Coffee’s diuretic effects may be a “wee” bit misunderstood.
Coffee has long been considered a strange paradox: It’s the fluid that doesn’t hydrate you. Despite drinking more (and more and more), coffee allegedly throws off your fluid balance and can result in dehydration.
… Or at least, that’s what they say. New research suggests this may not be the case.
It’s true that coffee is a diuretic, which is a substance that causes the kidneys to pass more urine (and make you have to hit the bathroom more often). Diuretics are sometimes given as medication to treat high blood pressure and edema, but they are also in some of the things we eat and drink, like caffeine and alcohol.
When you urinate more after consuming diuretics, your body is getting rid of salt and water, according to the U.S. National Library of Medicine. This alters the body’s fluid balance and can affect your hydration levels—despite the fact that you’re drinking cup after cup of fluids.
But here’s the rub: Most people can develop a tolerance to caffeine’s effects—including the “jittery” effect on the central nervous system and the diuretic effect on the kidneys.
At first, drinking coffee may cause you to have to pee more. But among habitual coffee drinkers, dehydration doesn’t seem to be an issue. For example, one 2014 study found no difference in total body water or urine output among regular coffee drinkers when they were drinking coffee compared to drinking water.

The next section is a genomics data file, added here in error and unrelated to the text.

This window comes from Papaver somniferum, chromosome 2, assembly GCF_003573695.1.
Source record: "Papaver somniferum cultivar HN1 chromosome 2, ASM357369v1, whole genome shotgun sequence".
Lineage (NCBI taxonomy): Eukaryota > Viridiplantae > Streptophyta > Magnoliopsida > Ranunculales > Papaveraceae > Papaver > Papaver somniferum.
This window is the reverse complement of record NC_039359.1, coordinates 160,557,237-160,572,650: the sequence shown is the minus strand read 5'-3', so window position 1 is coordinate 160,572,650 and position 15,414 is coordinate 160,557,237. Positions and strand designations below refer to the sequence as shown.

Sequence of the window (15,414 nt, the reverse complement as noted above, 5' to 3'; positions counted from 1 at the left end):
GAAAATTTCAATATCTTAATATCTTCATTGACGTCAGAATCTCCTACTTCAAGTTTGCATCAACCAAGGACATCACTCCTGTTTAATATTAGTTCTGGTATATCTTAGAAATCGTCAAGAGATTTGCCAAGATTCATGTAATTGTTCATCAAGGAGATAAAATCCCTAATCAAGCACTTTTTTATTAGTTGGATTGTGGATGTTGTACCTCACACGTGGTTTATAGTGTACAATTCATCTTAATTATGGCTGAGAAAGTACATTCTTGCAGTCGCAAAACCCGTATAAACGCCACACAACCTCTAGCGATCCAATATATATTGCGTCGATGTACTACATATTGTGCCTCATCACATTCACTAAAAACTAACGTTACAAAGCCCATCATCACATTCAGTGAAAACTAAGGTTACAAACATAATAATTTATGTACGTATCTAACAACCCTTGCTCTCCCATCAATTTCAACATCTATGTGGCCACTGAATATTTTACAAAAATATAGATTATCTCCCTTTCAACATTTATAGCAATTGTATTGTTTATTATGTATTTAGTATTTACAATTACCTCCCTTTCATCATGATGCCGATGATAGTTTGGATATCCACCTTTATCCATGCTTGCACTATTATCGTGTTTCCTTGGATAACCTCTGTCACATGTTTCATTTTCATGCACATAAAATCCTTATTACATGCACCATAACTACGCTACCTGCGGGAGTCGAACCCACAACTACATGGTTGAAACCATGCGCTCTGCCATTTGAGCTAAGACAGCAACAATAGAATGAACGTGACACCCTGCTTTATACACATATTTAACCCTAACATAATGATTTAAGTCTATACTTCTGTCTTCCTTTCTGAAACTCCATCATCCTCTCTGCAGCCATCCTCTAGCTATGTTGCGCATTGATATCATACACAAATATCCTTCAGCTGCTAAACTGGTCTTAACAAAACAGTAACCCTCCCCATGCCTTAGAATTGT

Of course, moderation is still advised. Most people can safely consume up to 400 milligrams of caffeine daily before experiencing unpleasant health problems, according to the U.S. National Library of Medicine. Some of those problems include abnormal heart rhythm, dizziness, headaches, dependency, and—yep—dehydration. Here are more signs you’re drinking too much coffee.
An 8-ounce cup of coffee contains anywhere from 95 to 200 milligrams, depending on how it’s roasted, the species and type of bean, and how it’s brewed. For example, light roasts tend to have more caffeine than dark roasts.
So coffee *could* cause dehydration, but only if you drank a lot of it. For most people, you can safely enjoy your cuppa joe without fear of messing up your hydration.
For your healthiest coffee, check out these tips:
Caffeine. Washington, DC: MedlinePlus, U.S. National Library of Medicine. (Accessed on October 9, 2018 at https://medlineplus.gov/caffeine.html.)
Diuretic. Bethesda, MD: National Cancer Institute. (Accessed on October 9, 2018 at https://www.cancer.gov/publications/dictionaries/cancer-terms/def/diuretic.)
Killer SC, Blannin AK, Jeukendrup AE. No evidence of dehydration with moderate daily coffee intake: a counterbalanced cross-over study in a free-living population. PLoS One. 2014;9(1):e84154.
Maughan RJ, Griffin J. Caffeine ingestion and fluid balance: a review. J Hum Nutr Diet. 2003 Dec;16(6):411-20.